In 2013, when the Koori Centre was restructured, she was seconded to the Office of the Deputy Vice-Chancellor: Indigenous Strategies and Services as the Academic Leader, Curriculum and has since been involved in establishing a new National Centre for Cultural Competence at the University of Sydney.

Lynette has more than 35 years working experience, as a teacher and in Aboriginal education and administration within primary schools, high schools, TAFE, state offices and universities.

Lynette was one of the founding members of the NSW DET Aboriginal Education Unit which created the first Aboriginal Education Policy in 1982, much of which was based on her research undertaken in 1980, while completing studies at Armidale College of Advanced Education (ACAE). She was extensively involved in establishing the New South Wales Aboriginal Education Consultative Group (NSW AECG), and coordinated the first ever AECG conference in the early 80s.

She has been instrumental in establishing an Aboriginal presence in several universities, establishing one of the first support programs within Australia at the University of New England’s Oorala Centre (1986-1992), and programs with TAFE as an Aboriginal Development Manager for the Western Institute of TAFE (1994-1999). In 2000-2003 she was Campus Manager for the Dubbo TAFE Campus (one of the first Aboriginal woman to hold this role); and State Manager for NSW DET Aboriginal Education (2003-2006).

As an Aboriginal person, Lynette has been required not to just theorise about what was occurring to and for Aboriginal children, and their communities; or the interwoven interactions with non-Aboriginal people, communities and organisations; but to be actively involved in researching new solutions and effecting sustainable change for Aboriginal programs.

Lynette has a long history working for Reconciliation at the local level, as Chair of the Dubbo Reconciliation Group; and as State Chair for NSW Reconciliation. Her belief is that Reconciliation is an imperative; if we are to create understanding and move forward in this Nation.

Lynette is also a proud mother of seven children and a growing number of grand-children; and it is for them and many other Aboriginal children and communities that she has dedicated her life to achieving change and equity.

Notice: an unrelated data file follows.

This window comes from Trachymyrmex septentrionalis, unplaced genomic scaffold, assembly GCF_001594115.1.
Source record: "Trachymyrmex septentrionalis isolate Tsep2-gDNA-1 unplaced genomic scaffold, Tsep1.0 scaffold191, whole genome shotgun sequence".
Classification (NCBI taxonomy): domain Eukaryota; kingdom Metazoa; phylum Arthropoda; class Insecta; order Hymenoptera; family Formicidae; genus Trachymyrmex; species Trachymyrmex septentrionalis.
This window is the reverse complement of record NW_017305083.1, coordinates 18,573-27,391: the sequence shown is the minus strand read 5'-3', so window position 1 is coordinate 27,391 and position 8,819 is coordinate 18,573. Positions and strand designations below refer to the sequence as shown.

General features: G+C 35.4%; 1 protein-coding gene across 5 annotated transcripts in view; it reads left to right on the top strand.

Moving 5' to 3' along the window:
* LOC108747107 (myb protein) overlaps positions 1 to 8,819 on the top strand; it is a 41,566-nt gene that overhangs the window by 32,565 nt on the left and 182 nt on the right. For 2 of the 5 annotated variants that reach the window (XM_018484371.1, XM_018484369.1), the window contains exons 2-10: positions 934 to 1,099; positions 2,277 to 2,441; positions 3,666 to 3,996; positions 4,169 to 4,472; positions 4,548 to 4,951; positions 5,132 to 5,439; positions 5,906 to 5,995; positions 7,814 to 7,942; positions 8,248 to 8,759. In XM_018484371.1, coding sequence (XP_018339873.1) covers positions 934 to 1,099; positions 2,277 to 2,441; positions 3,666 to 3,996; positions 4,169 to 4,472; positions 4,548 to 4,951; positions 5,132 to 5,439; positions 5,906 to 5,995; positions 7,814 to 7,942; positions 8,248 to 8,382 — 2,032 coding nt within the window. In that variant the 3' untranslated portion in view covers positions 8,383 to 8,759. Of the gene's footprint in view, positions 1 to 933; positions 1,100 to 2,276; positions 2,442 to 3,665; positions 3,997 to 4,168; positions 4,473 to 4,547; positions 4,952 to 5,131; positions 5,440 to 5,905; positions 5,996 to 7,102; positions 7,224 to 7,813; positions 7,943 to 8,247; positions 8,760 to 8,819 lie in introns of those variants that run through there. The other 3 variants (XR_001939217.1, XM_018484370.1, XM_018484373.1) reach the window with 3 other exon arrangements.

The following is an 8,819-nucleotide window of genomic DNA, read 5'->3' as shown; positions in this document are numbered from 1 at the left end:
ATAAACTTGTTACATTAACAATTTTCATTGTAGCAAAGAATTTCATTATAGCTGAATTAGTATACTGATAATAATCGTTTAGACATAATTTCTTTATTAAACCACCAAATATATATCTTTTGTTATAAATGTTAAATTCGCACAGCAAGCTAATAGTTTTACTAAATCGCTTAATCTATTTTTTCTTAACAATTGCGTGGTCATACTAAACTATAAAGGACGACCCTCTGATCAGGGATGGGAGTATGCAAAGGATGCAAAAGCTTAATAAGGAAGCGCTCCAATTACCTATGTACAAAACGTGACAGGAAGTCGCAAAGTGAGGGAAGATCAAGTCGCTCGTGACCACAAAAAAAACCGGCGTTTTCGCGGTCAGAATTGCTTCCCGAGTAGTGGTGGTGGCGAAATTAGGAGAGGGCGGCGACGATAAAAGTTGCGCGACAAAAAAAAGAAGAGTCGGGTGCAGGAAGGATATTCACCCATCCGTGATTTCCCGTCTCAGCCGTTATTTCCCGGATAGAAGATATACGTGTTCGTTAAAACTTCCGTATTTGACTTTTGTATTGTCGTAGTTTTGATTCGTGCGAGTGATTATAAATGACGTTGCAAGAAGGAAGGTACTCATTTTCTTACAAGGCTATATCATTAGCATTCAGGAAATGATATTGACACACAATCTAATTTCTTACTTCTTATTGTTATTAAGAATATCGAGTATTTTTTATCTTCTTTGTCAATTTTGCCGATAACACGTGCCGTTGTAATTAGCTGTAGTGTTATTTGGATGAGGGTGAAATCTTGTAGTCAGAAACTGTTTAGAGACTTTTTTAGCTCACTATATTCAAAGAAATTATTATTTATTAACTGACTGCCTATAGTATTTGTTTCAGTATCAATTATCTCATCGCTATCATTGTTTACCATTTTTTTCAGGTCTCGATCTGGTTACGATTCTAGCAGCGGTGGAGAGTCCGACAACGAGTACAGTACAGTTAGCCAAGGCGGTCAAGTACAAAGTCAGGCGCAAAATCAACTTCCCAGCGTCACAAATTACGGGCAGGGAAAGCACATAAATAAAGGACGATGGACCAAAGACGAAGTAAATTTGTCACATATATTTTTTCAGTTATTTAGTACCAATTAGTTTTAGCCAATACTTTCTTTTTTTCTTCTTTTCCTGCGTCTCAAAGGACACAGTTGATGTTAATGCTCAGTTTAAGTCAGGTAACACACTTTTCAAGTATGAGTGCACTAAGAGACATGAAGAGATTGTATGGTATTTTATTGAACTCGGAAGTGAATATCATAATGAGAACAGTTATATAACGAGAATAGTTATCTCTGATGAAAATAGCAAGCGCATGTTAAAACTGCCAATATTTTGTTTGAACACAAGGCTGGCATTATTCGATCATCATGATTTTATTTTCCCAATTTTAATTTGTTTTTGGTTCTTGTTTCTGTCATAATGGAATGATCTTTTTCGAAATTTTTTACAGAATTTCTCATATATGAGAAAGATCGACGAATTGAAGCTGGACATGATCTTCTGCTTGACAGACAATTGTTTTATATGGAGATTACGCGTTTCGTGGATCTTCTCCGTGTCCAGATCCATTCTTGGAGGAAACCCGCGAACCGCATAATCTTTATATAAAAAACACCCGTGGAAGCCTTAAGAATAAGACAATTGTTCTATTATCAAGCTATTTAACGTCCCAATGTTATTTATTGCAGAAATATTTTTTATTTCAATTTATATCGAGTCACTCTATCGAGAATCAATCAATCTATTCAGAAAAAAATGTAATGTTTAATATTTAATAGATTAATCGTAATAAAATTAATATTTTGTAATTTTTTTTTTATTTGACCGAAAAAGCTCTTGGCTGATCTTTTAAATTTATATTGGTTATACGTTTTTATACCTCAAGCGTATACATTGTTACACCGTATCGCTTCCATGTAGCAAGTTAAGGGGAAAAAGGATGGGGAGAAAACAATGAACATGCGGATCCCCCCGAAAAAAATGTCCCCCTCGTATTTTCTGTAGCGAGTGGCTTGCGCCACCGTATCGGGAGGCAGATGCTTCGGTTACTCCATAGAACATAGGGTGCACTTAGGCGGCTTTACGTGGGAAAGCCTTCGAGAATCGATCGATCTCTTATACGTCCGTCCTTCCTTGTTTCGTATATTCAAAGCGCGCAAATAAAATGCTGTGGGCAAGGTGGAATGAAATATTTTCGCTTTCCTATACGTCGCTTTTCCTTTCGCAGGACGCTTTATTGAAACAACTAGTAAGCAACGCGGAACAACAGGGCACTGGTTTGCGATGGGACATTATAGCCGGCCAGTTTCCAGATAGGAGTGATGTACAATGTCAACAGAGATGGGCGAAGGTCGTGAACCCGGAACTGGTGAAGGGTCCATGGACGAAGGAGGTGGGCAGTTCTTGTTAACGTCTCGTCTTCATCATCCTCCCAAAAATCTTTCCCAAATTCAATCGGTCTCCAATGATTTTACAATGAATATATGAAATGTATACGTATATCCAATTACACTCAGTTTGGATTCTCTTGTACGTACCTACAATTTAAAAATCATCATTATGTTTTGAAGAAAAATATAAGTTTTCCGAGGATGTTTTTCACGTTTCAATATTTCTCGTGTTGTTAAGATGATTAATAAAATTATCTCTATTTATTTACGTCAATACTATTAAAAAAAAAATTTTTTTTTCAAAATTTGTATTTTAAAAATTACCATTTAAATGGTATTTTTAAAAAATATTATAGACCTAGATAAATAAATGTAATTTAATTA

Contact Lynette Riley:

Dr Deirdre Howard-Wagner, Senior Research Fellow


Dr Deirdre Howard-Wagner is a sociologist and socio-legal scholar, who currently is an ARC DECRA Fellow in the Department of Sociology and Social Policy at the University of Sydney. She is President of the Law and Society Association Australia and New Zealand (LSAANZ).

Her academic research and publications to date examine how the Australian state exercises control over Aboriginal peoples and their rights through law and policy. This focus has lead her to give detailed consideration to the intent and effects of the Northern Territory National Emergency Response laws and policy in her research and writing. Building on this work, Deirdre is currently involved in an in-depth place-based study of urban Aboriginal success in addressing disadvantage and improving wellbeing as a way of engaging methodically with the national Overcoming Indigenous Disadvantage framework and its associated policies, programs and practices.

While completing her PhD in sociology at the University of Newcastle, she was the Deputy Director of the Justice Policy Research Centre in the School of Law at the University of Newcastle (2004-2006). Prior to commencing her PhD and concurrent with her undergraduate studies, Deirdre worked in the Australian Public Service from 1992-2000, including the Office of Indigenous Affairs in the Department of the Prime Minister and Cabinet. She received a BA in Sociology with first class honours from the Australian National University (2000) – where she also received the George Zubrzycki Prize - Biennial Award for Best Result in Sociology IV (2001).

Contact Deirdre Howard-Wagner: